How to protect yourself from the Yahoo hackers

CONSUMER FORUM

Posted Sept. 26, 2016, at 9:22 a.m.

At this writing, the full impact of the massive Yahoo data breach announced Sept. 22 was not known. However, it appears that hundreds of millions of consumers have had private information exposed in what’s believed to be the biggest data breach to date.

Yahoo said hackers had stolen information from at least 500 million users’ accounts, including names, addresses, phone numbers, dates of birth and encrypted passwords. Yahoo said the breach took place in 2014. Technology reporters had written earlier that stolen data from millions of accounts were being sold on the dark web.

This latest breach comes at a time when cybercrime is booming. For years, crooks have opened phony accounts to buy all sorts of things using other people’s good credit records. The thieves don’t pay their bills, and the law-abiding consumers are left to dispute the charges. It can cost time and money to straighten out a credit report following such an incident.

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All of this leaves millions of consumers with another reason to review their credit reports. William Lund, superintendent of Maine’s Bureau of Consumer Credit Protection or BCCP, said recently all consumers should look for signs of trouble and act quickly.

“A single phone call for an alleged debt that’s not yours should be looked into since it may be the tip of a larger iceberg. Start by checking your credit reports,” Lund said.

Federal law says that each of the major reporting agencies — Equifax, Experian and TransUnion — is required to provide every consumer with a free credit report once per year. Consumers can call each company’s toll-free phone number to request a free report.

To start the process online, go to the truly free website AnnualCreditReport.com. Don’t deal with online websites that promise “free” reports; you might be pressured into buying a credit report, credit monitoring or other services.

Anyone with concerns about her or his credit should pick one of the three reporting agencies and ask for a free report right away. In four months, ask another agency; four months after that, ask the third agency. Rinse and repeat forever.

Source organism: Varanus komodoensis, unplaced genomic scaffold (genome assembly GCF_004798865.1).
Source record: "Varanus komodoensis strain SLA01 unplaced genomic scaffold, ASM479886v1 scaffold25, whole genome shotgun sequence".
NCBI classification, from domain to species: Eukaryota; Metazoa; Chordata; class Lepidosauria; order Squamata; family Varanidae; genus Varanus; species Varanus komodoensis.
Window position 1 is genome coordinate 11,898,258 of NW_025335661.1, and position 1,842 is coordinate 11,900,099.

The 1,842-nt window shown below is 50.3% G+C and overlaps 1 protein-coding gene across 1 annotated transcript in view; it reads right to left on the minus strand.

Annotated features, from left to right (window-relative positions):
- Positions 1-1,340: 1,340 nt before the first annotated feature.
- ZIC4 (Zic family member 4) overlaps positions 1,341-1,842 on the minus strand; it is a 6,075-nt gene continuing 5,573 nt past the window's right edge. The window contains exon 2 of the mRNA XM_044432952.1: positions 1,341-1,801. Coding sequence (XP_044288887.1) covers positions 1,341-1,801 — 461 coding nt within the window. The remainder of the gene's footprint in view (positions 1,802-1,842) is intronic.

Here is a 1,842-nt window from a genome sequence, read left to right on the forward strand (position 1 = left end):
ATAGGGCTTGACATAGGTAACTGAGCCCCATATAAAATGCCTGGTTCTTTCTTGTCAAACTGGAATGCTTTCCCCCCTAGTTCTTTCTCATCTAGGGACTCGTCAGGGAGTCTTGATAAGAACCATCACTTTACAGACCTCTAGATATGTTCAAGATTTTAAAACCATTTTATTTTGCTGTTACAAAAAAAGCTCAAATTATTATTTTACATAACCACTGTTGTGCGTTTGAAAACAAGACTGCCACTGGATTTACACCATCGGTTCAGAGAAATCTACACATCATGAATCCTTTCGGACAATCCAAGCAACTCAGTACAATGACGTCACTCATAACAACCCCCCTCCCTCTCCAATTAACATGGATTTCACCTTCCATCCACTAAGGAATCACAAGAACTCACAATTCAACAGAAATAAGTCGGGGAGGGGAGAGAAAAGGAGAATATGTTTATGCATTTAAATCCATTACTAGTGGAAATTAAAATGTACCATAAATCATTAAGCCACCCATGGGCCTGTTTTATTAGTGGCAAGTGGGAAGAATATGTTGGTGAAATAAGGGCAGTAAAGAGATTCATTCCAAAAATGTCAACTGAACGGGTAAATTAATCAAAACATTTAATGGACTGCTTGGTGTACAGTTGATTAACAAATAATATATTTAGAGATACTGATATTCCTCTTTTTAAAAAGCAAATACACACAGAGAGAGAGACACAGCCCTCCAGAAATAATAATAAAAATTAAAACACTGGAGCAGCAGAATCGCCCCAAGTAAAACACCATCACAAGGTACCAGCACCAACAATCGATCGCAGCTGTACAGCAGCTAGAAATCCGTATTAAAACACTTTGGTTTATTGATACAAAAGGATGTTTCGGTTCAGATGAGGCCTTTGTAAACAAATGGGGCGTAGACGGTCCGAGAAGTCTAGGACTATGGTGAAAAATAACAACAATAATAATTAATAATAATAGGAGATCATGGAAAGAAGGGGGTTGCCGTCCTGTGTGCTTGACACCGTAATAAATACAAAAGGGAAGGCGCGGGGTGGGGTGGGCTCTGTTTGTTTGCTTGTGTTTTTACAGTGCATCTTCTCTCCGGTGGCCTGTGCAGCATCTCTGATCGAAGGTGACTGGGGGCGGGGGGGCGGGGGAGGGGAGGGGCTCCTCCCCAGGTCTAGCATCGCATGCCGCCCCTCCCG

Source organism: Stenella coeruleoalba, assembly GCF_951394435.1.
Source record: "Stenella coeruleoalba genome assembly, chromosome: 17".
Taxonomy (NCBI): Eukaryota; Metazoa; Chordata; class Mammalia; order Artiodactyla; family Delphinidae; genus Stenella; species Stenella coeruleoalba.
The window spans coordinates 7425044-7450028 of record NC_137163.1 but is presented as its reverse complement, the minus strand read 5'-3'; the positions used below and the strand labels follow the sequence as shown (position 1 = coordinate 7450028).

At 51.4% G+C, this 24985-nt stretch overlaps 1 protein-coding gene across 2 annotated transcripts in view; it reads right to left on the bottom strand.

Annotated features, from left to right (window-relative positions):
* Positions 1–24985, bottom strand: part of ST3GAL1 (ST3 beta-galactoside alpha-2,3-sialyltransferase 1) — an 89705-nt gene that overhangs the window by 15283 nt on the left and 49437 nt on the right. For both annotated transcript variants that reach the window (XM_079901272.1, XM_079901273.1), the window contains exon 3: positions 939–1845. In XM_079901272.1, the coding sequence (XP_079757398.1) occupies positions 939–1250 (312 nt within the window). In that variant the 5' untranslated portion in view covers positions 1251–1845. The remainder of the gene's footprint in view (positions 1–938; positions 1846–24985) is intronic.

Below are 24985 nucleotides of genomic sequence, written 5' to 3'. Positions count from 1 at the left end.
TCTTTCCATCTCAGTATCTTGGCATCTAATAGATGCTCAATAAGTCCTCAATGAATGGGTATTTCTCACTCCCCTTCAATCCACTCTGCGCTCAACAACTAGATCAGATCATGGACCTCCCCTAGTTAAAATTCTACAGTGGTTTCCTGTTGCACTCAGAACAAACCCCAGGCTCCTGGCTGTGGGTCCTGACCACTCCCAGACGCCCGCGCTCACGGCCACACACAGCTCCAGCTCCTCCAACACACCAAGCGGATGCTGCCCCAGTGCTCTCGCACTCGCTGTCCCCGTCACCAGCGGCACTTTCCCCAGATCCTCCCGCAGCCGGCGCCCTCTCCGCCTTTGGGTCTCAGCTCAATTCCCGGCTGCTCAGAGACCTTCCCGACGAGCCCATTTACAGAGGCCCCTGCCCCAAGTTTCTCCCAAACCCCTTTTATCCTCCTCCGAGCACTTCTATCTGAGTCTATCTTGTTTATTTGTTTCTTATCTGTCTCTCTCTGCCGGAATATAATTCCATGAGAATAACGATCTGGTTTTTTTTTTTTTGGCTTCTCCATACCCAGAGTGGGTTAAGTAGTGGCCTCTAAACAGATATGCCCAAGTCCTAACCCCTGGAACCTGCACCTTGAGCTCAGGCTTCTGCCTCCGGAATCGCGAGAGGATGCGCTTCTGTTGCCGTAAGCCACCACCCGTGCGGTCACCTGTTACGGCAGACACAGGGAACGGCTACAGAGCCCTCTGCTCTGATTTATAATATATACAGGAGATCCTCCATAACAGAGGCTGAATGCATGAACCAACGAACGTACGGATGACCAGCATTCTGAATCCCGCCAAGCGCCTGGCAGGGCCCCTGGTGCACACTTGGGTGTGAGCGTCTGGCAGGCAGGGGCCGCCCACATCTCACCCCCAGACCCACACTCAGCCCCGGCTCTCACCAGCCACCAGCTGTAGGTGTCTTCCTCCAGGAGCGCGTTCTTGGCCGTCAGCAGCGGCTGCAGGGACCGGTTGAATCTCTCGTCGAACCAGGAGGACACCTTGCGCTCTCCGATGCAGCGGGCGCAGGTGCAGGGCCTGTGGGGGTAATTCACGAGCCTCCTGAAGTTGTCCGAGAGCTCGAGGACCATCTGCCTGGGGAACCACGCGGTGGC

If your credit report shows accounts were opened that you did not authorize, you may be a victim of identity theft. In fact, accounts may have been opened in the name of any family member. You can freeze your account, meaning no one else can open an account in your name. Get help from Maine’s BCCP by calling toll-free 1-800-332-8529.

Privacy experts say too many of us use too few passwords. A breach that reveals a password securing one account may put other accounts at risk. For that reason, it’s wise to change ALL of your passwords at least once per year. If you know an account has been breached, change right away.

Get more tips on safeguarding your personal and financial information from the U.S. Department of Justice at justice.gov/criminal-fraud/identity-theft/identity-theft-and-identity-fraud.

The nonprofit Privacy Rights Clearinghouse, privacyrights.org, is another good resource.

Find details of the Maine law covering consumers’ rights when data breaches occur at maine.gov/pfr/insurance/faq/data_breach_faq.htm.

Consumer Forum is a collaboration of the Bangor Daily News and Northeast CONTACT, Maine’s all-volunteer, nonprofit consumer organization. For assistance with consumer-related issues, including consumer fraud and identity theft, or for information, write Consumer Forum, P.O. Box 486, Brewer, ME 04412, visit https://necontact.wordpress.com or email contacexdir@live.com.

 

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